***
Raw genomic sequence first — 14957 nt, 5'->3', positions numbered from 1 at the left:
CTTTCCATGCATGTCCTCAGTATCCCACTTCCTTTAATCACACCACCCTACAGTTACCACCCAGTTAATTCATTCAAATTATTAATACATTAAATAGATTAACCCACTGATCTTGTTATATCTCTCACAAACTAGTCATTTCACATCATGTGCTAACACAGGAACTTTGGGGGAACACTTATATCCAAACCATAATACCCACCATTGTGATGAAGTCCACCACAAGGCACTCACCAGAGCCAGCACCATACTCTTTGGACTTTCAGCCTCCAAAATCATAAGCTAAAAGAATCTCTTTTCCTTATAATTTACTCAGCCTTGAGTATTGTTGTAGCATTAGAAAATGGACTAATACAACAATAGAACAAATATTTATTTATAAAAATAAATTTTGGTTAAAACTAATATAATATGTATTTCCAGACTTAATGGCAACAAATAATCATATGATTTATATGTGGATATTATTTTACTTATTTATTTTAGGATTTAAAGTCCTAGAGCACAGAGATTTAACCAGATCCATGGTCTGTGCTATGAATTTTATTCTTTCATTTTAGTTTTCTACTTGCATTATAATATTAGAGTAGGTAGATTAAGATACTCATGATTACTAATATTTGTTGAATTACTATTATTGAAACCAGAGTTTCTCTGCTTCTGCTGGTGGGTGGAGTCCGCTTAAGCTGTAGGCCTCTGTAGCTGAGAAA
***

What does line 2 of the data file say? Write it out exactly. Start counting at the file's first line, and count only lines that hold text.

CTTTCCATGCATGTCCTCAGTATCCCACTTCCTTTAATCACACCACCCTACAGTTACCACCCAGTTAATTCATTCAAATTATTAATACATTAAATAGATTAACCCACTGATCTTGTTATATCTCTCACAAACTAGTCATTTCACATCATGTGCTAACACAGGAACTTTGGGGGAACACTTATATCCAAACCATAATACCCACCATTGTGATGAAGTCCACCACAAGGCACTCACCAGAGCCAGCACCATACTCTTTGGACTTTCAGCCTCCAAAATCATAAGCTAAAAGAATCTCTTTTCCTTATAATTTACTCAGCCTTGAGTATTGTTGTAGCATTAGAAAATGGACTAATACAACAATAGAACAAATATTTATTTATAAAAATAAATTTTGGTTAAAACTAATATAATATGTATTTCCAGACTTAATGGCAACAAATAATCATATGATTTATATGTGGATATTATTTTACTTATTTATTTTAGGATTTAAAGTCCTAGAGCACAGAGATTTAACCAGATCCATGGTCTGTGCTATGAATTTTATTCTTTCATTTTAGTTTTCTACTTGCATTATAATATTAGAGTAGGTAGATTAAGATACTCATGATTACTAATATTTGTTGAATTACTATTATTGAAACCAGAGTTTCTCTGCTTCTGCTGGTGGGTGGAGTCCGCTTAAGCTGTAGGCCTCTGTAGCTGAGAAA